Keywords: organisational psychology; balanced psychological contract; hybrid psychological contract; full-time; part-time; academic discipline; short-term; medium-term; long-term; higher education institutions; human resource practices; management in education; higher education management.

  • Comparison of Students Perception about Curriculum Design vs Employability in Malaysia, Indonesia and Thailand   Order a copy of this article
    by Filzah Md Isa, Shaista Noor, Muhd Afiq Syazwan Ahmdon, Cut Irna Setiawati, Warangkana Tantasuntisakul 
    Abstract: Globalisation and technological developments demand employees be highly skilled. The graduates of Higher Education Institutions (HEIs) are facing problems in getting jobs due to lack of employability skills. Curriculum designing plays an essential role in preparing the student to meet the challenges of the world of employment. The purpose of this paper is to understand the perception of students regarding the followed scheme of studies explicitly focused on the perceived quality and applicability of the curriculum for employment. This study is conducted in universities across three countries (Malaysia, Indonesia, and Thailand). Focus group discussion held which comprises of 20 Masters Program participants from each country. The findings revealed that universities curriculum under Masters Program needs revision by addition of modules related to skills development, practical work, fieldwork and industrial interaction in the form of internships. A model has been designed to explain the curriculum design effectiveness and employability of the students in the three countries. The general approach of this study is to streamline the issues that students are facing in the job market. Among the suggestions are HEIs must invite industry personnel as a guest lecturer, whereas, industrial internships for students are required to increase the employability ratio among university students
    Keywords: curriculum design; curriculum effectiveness; employability; student’s perception; HEIs; GTC.

  • The efficiency of public vocational institutions by DEA: case of VTACs of Batna province, Algeria   Order a copy of this article
    by Adel Achi 
    Abstract: Vocational Training and Apprenticeship Centres (VTACs) are public institutions using considerable public resources and contributing to economy development. The purpose of this paper is to measure and explain efficiency scores for a sample of Algerian VTACs that are located in Batna province. Based on data obtained from the Direction of Professional Training of Batna province, in the first stage, data envelopment analysis (DEA) was used to measure efficiency scores of 17 VTACs in the second stage, Tobit regression model was employed to explain the effect of environmental factors. The DEA results show that the efficiency scores, using CCR model, reveal that out of all the above 17 VTACs, only 7 VTACs are efficient. The remaining 10 VTACs are inefficient. The average efficiency is 0,776. The efficiency scores, based on ARI-CCR model, reveal that out of all the above 17 VTACs, only 2 VTACs are efficient. The average efficiency of all VTACs, in the case of ARI-CCR model, is 0,731. The results from the Tobit regression indicate that the efficiency scores are affected positively by experience and location, and negatively by private sector.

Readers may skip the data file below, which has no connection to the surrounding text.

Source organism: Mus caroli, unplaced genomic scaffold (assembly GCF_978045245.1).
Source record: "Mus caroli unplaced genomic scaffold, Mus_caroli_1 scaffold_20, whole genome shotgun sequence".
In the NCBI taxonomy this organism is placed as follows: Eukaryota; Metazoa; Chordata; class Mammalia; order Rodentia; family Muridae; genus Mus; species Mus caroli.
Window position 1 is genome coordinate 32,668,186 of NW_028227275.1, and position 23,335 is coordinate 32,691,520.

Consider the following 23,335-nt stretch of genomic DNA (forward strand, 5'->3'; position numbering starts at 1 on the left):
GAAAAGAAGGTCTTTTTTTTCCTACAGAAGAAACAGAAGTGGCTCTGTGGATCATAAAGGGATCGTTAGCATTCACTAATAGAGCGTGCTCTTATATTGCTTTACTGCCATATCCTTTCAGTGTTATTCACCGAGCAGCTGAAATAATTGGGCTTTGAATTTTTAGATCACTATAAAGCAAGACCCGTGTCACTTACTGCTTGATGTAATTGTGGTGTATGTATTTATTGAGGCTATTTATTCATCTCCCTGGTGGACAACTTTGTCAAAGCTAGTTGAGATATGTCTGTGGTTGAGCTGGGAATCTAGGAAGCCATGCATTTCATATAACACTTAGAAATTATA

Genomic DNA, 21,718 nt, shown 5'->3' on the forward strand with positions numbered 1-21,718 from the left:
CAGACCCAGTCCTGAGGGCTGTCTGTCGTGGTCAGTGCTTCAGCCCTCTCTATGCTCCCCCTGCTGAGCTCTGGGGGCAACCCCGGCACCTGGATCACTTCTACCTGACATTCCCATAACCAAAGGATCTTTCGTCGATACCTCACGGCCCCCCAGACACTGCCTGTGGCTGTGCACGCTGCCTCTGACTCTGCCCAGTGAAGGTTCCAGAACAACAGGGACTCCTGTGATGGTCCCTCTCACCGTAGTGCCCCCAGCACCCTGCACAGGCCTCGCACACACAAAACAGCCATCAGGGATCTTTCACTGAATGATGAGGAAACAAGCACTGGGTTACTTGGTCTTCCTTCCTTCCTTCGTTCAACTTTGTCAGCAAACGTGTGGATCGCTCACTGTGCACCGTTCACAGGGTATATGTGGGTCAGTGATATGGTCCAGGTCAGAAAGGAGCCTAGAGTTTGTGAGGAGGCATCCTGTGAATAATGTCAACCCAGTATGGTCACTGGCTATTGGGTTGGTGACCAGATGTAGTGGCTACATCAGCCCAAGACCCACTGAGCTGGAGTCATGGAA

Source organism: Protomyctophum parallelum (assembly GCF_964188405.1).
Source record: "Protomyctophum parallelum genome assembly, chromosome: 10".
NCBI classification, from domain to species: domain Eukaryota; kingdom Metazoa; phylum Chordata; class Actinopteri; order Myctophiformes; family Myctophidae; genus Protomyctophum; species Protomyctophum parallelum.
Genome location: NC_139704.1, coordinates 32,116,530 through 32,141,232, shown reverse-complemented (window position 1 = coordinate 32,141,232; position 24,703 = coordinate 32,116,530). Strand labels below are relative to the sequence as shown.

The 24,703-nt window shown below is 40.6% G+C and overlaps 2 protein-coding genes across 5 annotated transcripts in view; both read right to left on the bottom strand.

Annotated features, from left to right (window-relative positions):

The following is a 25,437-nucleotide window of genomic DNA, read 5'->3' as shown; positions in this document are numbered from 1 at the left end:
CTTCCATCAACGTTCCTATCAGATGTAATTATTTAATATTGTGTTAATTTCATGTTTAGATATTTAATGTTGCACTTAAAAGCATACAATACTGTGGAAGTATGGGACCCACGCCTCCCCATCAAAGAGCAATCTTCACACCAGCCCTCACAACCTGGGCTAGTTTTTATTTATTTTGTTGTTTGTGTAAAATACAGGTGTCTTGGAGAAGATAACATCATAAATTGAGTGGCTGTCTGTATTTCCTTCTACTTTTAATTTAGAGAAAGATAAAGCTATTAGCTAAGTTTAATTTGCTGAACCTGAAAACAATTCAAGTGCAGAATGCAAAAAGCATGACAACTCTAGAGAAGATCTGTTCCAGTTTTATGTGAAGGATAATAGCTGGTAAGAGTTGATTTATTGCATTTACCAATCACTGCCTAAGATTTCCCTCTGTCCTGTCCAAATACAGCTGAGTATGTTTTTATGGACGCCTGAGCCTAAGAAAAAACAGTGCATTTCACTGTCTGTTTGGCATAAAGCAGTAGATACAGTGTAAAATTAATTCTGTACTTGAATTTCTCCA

Keywords: Efficiency; Vocational training and apprenticeship centre; Data envelopment analysis; Weight restrictions; Tobit regression.

  • Taking Charge through Shared Leadership: A Case of Higher Educational Institutions   Order a copy of this article
    by Tehreem Fatima, Ahmad Raza Bilal, Muhammad Kashif Imran 
    Abstract: This investigation showcased shared leadership as a precursor of taking charge through the underlying mechanism of job control building on complexity theory. The data were analyzed by employing multiple mediation analysis, using 282 valid responses obtained from a proportionate stratified sample of faculty members working in public sector HEIs. Our result indicates an important contributory role of job control between shared leadership and taking charge behaviors. The findings offer implications for HEIs on the individual, group and organization-wide level to improve the quality of services and combat with the prevalent challenges. Theoretically, this study suggests new insights into the contextual antecedents and mediating mechanisms of taking charge behaviors.
    Keywords: change oriented extra-role behaviors; shared leadership; taking charge; job control.